Isle Dems can take Obamania even further
Here's how you know things are changing. Hawaii Democrats were giddy Tuesday and Wednesday as the icons of their party were just blown away by the political force that has become the campaign of Sen. Barack Obama.
Remember how people in November had to tell you where they were when they saw the University of Hawaii beat Washington? Since Tuesday, the refrain has been, "What caucus did you go to? Let me tell you about our caucus."
Newcomers, all 32,000 of them, said it was chaos and they loved it.
Never mind that much of the leadership of the state Senate and Hawaii's nominee for political sainthood, Sen. Dan Inouye, were on the wrong side of the vote. Democrats just raved about the fun of the caucus.
Even Inouye called the vote "historic" and compared it to the excitement of Hawaii's vote for statehood.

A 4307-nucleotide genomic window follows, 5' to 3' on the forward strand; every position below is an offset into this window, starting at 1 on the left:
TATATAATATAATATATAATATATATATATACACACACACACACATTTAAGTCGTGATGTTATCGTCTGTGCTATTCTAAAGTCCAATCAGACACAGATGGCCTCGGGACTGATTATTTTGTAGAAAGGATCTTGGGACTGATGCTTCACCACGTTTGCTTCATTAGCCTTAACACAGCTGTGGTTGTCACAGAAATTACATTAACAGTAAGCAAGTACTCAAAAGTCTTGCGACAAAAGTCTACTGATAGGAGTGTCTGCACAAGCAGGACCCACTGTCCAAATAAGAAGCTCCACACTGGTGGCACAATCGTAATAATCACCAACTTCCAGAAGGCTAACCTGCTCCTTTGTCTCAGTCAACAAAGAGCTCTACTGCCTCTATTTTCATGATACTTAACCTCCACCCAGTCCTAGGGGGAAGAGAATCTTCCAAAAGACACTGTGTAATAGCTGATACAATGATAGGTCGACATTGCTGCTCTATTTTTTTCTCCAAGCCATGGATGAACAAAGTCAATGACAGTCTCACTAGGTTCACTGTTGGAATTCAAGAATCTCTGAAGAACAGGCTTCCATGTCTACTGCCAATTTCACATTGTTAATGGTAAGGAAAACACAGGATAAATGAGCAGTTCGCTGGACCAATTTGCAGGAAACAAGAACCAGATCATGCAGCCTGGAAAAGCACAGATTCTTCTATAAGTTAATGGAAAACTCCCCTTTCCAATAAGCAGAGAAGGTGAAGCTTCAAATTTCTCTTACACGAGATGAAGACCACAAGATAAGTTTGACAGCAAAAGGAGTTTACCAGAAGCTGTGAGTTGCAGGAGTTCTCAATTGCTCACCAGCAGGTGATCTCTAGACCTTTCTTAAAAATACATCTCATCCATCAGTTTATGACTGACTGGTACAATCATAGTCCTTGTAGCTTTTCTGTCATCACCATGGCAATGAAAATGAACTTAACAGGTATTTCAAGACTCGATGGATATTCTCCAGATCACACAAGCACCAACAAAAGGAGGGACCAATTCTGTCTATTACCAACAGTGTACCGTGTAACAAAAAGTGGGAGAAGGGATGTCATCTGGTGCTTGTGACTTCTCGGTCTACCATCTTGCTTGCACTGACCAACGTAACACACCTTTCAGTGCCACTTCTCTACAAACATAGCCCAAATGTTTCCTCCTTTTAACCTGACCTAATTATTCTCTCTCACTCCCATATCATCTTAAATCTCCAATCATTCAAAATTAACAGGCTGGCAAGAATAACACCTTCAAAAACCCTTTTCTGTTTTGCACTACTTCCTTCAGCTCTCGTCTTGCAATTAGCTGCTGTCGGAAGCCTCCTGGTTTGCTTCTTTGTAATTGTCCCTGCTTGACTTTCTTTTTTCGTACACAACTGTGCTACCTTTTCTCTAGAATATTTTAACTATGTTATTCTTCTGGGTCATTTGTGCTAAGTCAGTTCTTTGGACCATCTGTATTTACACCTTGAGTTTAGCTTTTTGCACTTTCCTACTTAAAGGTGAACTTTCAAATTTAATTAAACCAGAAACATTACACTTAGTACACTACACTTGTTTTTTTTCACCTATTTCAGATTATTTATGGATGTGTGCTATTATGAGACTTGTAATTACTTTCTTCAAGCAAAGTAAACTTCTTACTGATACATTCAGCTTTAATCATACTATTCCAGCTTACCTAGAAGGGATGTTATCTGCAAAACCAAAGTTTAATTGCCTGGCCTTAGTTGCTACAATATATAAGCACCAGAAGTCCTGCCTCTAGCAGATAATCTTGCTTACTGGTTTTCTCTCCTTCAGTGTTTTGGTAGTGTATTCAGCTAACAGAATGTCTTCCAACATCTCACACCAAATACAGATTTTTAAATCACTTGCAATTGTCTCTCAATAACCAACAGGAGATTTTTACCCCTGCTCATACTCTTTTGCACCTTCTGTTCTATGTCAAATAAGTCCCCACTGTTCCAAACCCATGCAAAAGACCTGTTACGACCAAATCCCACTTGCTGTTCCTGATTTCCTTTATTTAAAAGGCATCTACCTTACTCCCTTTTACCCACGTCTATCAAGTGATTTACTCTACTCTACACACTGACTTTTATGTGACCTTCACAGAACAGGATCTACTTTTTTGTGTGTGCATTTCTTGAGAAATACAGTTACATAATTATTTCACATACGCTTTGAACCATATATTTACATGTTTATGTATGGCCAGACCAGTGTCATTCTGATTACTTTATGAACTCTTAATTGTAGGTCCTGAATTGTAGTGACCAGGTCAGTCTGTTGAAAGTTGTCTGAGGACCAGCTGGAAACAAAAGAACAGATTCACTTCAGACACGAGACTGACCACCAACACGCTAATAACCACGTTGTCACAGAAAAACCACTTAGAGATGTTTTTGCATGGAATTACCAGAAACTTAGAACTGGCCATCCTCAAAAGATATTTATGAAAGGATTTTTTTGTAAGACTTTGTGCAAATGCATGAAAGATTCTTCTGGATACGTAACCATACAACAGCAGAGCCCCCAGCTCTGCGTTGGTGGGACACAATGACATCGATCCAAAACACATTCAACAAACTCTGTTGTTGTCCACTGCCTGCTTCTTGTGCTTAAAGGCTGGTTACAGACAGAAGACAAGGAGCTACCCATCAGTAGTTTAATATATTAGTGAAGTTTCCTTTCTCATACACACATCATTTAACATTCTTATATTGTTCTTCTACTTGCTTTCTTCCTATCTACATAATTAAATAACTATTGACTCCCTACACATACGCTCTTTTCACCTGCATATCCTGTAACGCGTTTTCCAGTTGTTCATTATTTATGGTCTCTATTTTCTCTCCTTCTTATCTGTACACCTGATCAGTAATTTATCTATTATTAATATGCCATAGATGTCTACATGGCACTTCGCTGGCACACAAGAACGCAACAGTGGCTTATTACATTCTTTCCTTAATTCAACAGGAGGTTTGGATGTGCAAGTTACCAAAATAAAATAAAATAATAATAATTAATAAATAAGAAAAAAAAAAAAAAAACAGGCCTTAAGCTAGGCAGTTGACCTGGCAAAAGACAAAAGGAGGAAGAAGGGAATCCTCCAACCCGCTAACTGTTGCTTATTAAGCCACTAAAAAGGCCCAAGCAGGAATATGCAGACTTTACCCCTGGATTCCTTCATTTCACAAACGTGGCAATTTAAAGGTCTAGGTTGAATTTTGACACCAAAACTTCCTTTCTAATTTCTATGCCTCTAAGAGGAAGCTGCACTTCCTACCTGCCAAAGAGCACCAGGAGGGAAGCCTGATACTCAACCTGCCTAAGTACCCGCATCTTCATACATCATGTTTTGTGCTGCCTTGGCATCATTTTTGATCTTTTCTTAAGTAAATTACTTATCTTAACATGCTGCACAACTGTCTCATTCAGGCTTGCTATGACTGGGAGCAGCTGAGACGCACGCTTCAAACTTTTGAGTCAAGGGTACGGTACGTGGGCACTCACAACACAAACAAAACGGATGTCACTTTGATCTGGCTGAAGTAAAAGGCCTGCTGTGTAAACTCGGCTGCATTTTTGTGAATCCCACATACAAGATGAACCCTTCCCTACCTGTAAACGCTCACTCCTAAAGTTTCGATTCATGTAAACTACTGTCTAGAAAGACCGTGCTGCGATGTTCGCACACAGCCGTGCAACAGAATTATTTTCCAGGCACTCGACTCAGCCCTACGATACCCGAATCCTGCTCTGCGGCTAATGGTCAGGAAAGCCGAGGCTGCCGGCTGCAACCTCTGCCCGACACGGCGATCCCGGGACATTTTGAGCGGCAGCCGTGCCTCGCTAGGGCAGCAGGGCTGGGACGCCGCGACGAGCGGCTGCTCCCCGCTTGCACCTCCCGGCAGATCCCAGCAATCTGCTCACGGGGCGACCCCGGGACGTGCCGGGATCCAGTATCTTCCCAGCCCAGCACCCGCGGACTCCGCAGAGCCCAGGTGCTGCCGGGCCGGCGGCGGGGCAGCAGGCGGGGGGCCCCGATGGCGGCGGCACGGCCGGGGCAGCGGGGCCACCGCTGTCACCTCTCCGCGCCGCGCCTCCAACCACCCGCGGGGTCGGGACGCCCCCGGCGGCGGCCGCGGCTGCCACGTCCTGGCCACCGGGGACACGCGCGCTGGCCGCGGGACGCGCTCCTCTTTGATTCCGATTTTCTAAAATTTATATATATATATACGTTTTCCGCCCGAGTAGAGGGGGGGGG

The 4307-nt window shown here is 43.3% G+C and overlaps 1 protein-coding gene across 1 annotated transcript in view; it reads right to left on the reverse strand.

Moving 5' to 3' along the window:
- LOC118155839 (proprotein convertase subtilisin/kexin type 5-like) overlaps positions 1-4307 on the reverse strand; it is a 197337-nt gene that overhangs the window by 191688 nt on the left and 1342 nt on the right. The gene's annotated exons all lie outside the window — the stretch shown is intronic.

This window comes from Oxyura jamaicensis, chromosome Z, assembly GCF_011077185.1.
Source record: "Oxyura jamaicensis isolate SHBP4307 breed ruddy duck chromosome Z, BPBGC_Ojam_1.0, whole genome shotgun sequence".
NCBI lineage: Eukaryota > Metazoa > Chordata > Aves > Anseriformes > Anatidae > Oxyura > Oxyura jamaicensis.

So who are all these new D's and what does it mean?
More than 37,000 turned out to vote in a caucus that usually draws a couple of thousand. A lot came from the neighbor islands.
If you look at precinct turnout, seven of the top 10 precincts were on the neighbor islands. And, if you do the math by House districts, 14 of the top 25 House districts were off Oahu.
During Republican Gov. Linda Lingle's 1998 and 2002 campaigns, the conventional political wisdom was that the neighbor islands were going Republican.
The thinking was that the neighbor islands had dramatic population increases and the newcomers were white, wealthy and conservative.
Brian Schatz, the former state representative now working on the Obama campaign, says that was wrong.
"The conventional wisdom was that the neighbor island newcomers were Republicans," Schatz said.
"It turns out that tens of thousands of progressives are moving to the neighbor islands.
"Kihei, Kona and Waimea used to be solidly Republican, but today those areas are helping us," Schatz said.
The newcomers brought to the table by Obama represent an amazing opportunity.
If the somewhat creaky Hawaii Democratic establishment can figure out a way to get the estimated 30,000 new members out of the lines and online, the Democrats will have once again reinvented themselves.